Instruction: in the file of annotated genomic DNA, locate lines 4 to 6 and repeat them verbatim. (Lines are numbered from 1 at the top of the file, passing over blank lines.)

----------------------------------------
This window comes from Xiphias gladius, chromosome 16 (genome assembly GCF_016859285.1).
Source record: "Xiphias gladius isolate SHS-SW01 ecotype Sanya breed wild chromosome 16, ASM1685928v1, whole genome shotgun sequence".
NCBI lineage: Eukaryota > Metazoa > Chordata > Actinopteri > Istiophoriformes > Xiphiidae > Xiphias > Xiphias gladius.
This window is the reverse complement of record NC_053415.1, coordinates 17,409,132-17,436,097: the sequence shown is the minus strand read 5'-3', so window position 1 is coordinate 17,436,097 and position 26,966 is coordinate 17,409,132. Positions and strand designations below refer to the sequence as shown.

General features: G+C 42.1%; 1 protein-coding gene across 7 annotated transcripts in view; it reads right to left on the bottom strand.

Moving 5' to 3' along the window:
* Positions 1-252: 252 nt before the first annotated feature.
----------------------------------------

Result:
This window is the reverse complement of record NC_053415.1, coordinates 17,409,132-17,436,097: the sequence shown is the minus strand read 5'-3', so window position 1 is coordinate 17,436,097 and position 26,966 is coordinate 17,409,132. Positions and strand designations below refer to the sequence as shown.

General features: G+C 42.1%; 1 protein-coding gene across 7 annotated transcripts in view; it reads right to left on the bottom strand.

Moving 5' to 3' along the window: